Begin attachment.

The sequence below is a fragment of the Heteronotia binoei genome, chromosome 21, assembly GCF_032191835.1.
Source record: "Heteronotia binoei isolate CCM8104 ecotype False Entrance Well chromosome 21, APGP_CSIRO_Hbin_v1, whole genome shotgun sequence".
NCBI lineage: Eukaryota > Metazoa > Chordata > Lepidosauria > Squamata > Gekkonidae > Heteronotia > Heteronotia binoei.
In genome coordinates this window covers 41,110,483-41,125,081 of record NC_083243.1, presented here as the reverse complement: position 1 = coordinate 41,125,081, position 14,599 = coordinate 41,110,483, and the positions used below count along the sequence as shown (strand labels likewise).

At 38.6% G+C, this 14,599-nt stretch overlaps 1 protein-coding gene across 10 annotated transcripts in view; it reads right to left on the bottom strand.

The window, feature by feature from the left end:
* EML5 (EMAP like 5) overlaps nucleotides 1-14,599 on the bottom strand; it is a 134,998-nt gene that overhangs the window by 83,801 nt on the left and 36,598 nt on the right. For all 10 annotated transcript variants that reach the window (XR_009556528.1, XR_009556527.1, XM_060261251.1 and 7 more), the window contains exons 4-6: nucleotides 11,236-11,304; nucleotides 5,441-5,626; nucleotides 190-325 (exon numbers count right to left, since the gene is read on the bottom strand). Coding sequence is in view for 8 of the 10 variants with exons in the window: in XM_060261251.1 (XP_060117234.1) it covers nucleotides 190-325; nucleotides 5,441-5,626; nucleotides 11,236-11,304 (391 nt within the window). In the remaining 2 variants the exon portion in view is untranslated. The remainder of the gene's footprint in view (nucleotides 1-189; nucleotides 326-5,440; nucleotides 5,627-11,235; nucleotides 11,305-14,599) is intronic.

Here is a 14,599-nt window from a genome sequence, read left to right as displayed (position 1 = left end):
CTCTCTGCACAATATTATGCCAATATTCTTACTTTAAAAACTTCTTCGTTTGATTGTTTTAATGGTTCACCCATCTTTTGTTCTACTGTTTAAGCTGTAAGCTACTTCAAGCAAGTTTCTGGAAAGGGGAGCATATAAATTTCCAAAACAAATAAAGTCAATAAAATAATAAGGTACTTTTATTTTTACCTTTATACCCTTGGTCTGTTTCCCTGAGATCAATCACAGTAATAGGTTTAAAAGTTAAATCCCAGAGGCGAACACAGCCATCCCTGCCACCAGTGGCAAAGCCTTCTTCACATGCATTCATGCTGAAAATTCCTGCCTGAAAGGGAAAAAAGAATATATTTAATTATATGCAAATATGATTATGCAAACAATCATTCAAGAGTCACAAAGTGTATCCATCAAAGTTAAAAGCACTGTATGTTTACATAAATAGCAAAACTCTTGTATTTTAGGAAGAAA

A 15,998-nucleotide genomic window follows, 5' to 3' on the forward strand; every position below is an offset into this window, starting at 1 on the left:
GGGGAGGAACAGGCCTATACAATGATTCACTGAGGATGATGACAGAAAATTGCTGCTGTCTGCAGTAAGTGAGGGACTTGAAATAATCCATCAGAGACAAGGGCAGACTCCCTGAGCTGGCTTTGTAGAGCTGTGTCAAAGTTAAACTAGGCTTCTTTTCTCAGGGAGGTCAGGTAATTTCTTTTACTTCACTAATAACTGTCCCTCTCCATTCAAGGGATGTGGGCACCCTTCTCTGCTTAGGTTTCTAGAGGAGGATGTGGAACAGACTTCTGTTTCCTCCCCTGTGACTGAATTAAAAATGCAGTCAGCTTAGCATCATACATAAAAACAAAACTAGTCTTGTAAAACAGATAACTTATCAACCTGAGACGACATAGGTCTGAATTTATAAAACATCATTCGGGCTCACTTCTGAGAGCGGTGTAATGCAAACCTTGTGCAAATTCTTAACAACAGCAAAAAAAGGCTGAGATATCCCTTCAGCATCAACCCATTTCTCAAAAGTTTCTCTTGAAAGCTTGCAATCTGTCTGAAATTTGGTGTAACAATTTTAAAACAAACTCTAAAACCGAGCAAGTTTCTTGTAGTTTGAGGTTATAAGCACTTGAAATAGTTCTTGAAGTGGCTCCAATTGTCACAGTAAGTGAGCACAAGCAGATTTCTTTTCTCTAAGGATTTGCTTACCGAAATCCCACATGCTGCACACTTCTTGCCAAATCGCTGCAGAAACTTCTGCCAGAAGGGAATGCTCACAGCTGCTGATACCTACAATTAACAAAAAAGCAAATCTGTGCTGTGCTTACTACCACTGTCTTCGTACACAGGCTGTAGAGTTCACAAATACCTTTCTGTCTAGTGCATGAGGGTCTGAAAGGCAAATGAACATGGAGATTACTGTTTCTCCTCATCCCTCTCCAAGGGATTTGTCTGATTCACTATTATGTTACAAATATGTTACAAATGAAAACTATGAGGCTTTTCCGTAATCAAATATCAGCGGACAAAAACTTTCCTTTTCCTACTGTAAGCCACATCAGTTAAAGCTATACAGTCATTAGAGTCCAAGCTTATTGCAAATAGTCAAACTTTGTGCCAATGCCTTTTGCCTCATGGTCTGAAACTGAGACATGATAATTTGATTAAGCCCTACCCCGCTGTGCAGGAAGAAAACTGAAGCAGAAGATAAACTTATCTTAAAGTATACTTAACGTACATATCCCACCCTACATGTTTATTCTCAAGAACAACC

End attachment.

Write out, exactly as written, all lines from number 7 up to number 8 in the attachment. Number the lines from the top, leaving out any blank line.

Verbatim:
* EML5 (EMAP like 5) overlaps nucleotides 1-14,599 on the bottom strand; it is a 134,998-nt gene that overhangs the window by 83,801 nt on the left and 36,598 nt on the right. For all 10 annotated transcript variants that reach the window (XR_009556528.1, XR_009556527.1, XM_060261251.1 and 7 more), the window contains exons 4-6: nucleotides 11,236-11,304; nucleotides 5,441-5,626; nucleotides 190-325 (exon numbers count right to left, since the gene is read on the bottom strand). Coding sequence is in view for 8 of the 10 variants with exons in the window: in XM_060261251.1 (XP_060117234.1) it covers nucleotides 190-325; nucleotides 5,441-5,626; nucleotides 11,236-11,304 (391 nt within the window). In the remaining 2 variants the exon portion in view is untranslated. The remainder of the gene's footprint in view (nucleotides 1-189; nucleotides 326-5,440; nucleotides 5,627-11,235; nucleotides 11,305-14,599) is intronic.

Here is a 14,599-nt window from a genome sequence, read left to right as displayed (position 1 = left end):